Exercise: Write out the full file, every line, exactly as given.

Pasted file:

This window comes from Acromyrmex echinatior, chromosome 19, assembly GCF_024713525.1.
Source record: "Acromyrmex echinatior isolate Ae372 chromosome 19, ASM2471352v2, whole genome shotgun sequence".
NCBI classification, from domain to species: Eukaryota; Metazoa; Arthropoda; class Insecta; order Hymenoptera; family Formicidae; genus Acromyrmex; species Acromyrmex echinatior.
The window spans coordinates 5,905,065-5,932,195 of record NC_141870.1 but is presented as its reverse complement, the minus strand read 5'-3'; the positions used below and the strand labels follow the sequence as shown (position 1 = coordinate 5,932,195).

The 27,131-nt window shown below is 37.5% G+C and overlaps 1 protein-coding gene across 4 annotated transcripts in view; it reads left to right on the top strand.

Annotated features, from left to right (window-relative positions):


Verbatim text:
This window comes from Acromyrmex echinatior, chromosome 19, assembly GCF_024713525.1.
Source record: "Acromyrmex echinatior isolate Ae372 chromosome 19, ASM2471352v2, whole genome shotgun sequence".
NCBI classification, from domain to species: Eukaryota; Metazoa; Arthropoda; class Insecta; order Hymenoptera; family Formicidae; genus Acromyrmex; species Acromyrmex echinatior.
The window spans coordinates 5,905,065-5,932,195 of record NC_141870.1 but is presented as its reverse complement, the minus strand read 5'-3'; the positions used below and the strand labels follow the sequence as shown (position 1 = coordinate 5,932,195).

The 27,131-nt window shown below is 37.5% G+C and overlaps 1 protein-coding gene across 4 annotated transcripts in view; it reads left to right on the top strand.

Annotated features, from left to right (window-relative positions):